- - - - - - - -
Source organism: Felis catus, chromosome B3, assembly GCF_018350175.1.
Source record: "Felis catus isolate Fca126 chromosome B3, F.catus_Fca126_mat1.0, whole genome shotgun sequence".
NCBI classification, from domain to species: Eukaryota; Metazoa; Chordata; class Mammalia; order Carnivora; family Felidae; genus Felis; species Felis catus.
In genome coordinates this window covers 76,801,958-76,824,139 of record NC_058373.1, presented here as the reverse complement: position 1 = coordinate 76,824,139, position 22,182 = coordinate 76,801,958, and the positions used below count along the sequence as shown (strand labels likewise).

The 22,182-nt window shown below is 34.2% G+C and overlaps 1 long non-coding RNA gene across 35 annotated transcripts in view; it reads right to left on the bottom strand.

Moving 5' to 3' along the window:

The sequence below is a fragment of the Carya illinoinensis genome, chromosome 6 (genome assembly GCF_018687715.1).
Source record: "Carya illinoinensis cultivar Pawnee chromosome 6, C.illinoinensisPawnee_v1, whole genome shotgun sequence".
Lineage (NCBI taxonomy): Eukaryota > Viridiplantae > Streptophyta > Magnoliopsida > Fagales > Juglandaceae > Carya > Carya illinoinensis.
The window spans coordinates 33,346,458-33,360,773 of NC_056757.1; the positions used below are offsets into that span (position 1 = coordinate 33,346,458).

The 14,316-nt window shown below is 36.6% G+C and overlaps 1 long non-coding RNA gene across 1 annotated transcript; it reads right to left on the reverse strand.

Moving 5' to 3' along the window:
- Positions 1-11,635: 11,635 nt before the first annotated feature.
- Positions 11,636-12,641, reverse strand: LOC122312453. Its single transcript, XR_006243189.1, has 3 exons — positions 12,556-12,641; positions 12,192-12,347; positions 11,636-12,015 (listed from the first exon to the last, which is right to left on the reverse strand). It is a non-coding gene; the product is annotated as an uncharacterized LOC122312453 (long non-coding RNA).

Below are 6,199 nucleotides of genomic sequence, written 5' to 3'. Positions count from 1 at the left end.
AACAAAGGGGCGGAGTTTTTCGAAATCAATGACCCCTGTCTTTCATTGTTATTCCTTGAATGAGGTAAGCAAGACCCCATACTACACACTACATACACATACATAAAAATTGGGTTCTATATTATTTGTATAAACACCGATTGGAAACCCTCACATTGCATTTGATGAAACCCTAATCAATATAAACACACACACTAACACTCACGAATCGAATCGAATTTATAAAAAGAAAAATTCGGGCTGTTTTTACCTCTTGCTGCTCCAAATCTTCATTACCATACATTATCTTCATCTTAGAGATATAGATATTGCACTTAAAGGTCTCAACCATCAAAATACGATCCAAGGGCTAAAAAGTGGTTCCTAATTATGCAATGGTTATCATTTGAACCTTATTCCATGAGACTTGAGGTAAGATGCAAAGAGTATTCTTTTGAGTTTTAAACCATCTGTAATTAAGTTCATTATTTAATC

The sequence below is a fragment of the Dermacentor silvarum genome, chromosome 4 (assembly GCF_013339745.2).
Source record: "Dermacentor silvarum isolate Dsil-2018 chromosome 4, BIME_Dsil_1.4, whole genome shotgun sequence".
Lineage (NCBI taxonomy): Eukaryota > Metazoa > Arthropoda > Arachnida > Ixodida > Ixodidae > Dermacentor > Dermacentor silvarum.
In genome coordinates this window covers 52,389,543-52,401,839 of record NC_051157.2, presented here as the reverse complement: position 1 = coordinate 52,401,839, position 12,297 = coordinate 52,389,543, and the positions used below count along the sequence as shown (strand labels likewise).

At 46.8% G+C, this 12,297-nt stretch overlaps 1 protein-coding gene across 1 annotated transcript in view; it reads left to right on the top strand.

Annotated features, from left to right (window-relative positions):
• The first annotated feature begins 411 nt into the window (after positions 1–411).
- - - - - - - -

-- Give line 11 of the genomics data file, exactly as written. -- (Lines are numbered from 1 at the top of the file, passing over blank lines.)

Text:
The 14,316-nt window shown below is 36.6% G+C and overlaps 1 long non-coding RNA gene across 1 annotated transcript; it reads right to left on the reverse strand.